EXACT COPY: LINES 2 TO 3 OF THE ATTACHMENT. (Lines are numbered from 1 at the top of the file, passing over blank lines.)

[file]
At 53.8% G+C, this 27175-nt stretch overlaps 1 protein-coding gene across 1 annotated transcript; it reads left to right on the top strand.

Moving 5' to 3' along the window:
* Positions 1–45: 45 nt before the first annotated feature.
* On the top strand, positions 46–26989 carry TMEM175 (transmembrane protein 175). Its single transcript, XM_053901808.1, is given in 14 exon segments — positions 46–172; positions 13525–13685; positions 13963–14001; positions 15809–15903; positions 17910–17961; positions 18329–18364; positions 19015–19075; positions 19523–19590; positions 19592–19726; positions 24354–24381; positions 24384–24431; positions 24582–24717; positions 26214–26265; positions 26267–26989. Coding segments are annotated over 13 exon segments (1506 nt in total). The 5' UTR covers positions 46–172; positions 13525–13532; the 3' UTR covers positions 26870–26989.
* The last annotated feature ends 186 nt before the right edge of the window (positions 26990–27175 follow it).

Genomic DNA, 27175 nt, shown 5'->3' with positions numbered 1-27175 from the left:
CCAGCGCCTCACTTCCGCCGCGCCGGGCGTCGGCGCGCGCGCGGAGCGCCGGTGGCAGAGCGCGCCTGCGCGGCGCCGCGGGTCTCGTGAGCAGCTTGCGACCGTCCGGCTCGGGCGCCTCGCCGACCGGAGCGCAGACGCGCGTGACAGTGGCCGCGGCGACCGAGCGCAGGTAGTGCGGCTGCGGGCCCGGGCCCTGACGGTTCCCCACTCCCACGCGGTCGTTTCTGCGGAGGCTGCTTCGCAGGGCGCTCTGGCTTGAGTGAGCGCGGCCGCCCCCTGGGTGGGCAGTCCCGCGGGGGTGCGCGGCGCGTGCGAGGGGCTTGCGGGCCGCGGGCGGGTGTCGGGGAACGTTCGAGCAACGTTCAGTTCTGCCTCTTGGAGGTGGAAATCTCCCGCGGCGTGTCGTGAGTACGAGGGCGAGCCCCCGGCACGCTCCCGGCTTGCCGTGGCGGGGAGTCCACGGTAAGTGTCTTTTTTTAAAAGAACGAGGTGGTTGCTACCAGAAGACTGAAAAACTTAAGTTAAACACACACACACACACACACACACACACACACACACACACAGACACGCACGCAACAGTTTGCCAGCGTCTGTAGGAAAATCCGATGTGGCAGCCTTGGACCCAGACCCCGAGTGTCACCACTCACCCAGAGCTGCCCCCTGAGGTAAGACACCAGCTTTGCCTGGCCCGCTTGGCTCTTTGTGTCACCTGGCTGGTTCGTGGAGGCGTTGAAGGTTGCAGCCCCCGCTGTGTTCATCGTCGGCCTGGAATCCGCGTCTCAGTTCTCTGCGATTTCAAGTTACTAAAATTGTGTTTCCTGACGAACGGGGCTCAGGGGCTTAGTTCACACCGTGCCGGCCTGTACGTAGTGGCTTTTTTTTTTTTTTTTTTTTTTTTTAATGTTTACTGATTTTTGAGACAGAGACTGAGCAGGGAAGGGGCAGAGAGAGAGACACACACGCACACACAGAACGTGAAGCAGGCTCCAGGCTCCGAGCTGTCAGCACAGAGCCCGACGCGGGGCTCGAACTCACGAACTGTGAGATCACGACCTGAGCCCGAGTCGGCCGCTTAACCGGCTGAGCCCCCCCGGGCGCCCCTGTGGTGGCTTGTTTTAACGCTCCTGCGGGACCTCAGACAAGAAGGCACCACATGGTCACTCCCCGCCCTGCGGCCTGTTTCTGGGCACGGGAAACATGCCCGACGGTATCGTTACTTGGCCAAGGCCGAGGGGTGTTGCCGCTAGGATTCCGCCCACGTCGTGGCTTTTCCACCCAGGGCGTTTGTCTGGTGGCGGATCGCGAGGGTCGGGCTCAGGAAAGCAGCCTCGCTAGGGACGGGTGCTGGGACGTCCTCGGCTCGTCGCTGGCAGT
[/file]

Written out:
Moving 5' to 3' along the window:
* Positions 1–45: 45 nt before the first annotated feature.